The Burlington School Food Project
The Burlington School Food Project (BSFP) is Vermont’s largest Farm to School program (www.farmtoschool.org), encompassing the entire Burlington School District, and is widely recognized as a model program for the rest of the state and country. BSFP is a collaborative project of Burlington Schools Food Service, City Market/Onion River Co-op, Friends of Burlington Gardens/Healthy City Youth Initiative, Shelburne Farms’ Sustainable Schools Project and VT FEED (Food Education Every Day), in affiliation with the Burlington Food Council and the Burlington Legacy Project.
The district-wide effort employs a farm to school coordinator for its food service program and benefits from the varied input of multiple community partners and many dedicated community volunteers. Originally funded with a USDA Community Food Project Grant in 2003, the city has been able to continue and expand on the work past the grant’s original ending date of 2006.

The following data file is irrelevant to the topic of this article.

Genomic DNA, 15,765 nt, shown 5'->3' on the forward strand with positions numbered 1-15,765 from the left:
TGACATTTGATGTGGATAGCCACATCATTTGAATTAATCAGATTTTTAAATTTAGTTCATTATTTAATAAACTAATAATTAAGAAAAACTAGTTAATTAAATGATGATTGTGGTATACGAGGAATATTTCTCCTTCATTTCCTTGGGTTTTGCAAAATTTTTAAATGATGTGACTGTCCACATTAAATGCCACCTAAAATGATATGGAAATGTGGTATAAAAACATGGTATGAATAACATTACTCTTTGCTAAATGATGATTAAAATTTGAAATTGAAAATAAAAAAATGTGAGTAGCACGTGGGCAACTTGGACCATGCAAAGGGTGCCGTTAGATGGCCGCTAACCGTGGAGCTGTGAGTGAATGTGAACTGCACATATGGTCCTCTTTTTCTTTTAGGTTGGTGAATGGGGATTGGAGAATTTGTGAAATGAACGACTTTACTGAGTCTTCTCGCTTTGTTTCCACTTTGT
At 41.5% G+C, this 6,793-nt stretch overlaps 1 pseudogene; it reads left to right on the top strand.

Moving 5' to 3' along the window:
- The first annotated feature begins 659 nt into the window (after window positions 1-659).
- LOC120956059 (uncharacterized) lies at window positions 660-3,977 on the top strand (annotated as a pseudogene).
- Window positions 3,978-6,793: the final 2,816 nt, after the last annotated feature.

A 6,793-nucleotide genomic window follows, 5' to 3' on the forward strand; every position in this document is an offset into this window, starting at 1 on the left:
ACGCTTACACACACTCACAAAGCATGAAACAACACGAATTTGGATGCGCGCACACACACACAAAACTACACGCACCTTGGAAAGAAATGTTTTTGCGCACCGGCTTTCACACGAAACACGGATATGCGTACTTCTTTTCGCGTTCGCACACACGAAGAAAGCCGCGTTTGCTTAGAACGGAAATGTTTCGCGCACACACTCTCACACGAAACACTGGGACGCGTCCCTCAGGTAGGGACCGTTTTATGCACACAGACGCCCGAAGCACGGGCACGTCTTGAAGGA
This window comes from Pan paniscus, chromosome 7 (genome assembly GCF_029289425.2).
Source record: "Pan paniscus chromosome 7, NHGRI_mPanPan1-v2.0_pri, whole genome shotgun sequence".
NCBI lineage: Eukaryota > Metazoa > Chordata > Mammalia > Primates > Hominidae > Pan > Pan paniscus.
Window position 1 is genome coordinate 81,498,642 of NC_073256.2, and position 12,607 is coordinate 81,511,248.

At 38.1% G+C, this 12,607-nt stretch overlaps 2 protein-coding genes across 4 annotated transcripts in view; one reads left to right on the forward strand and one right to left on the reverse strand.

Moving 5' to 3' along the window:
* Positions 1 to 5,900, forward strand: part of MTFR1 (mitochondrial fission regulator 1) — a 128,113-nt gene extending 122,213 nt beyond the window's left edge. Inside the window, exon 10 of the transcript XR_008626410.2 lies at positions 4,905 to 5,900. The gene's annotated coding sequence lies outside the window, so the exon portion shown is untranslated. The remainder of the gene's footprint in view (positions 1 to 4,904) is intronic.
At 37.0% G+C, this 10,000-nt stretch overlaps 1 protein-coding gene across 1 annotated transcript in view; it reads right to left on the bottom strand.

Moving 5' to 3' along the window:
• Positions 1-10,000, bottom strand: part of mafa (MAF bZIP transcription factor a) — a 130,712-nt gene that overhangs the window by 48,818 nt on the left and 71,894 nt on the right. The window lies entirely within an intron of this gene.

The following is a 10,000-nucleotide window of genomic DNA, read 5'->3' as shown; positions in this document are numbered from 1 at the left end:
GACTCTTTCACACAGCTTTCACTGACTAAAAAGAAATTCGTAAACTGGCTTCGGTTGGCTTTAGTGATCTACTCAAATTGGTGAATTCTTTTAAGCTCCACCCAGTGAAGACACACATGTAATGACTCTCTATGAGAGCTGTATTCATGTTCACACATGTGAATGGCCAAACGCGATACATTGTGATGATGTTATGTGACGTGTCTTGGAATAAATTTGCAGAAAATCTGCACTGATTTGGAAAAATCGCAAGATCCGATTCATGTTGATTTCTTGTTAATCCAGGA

Mobile Vegetable Farm Stands
The Association of Africans Living in Vermont’s New Farms for New Americans program is working to establish mobile vegetable stands in and around the City of Burlington, particularly at public housing complexes. The Burlington Food Council provided support for grant applications and helped to build momentum for this project.
The City’s Climate Action Plan
Burlington’s City Council first voted to participate in the “Cities for Climate Protection” campaign in 1996. Since then, the city has passed multiple resolutions aimed at reducing greenhouse gas emissions. The first Climate Action Plan was adopted in 2000 and is viewable on the City’s Climate Action Plan website:
The Council participated in Climate Action Plan strategies by providing feedback and guidance about action steps.
There are many environmental, social and economic benefits to increasing access to fruit and nut bearing trees and shrubs in urban areas. They can act as carbon sinks, help recycle water, improve diet and bring neighbors together. There are risks as well, such as potential pest problems, maintenance and clean up and the viability of plants in low quality urban soils.
The Burlington Food Council worked with partners to create an actionable plan for fruit and nut tree mapping, planting and maintenance for the City of Burlington.
For more information about urban fruit tree programs around the country, see the Resources page.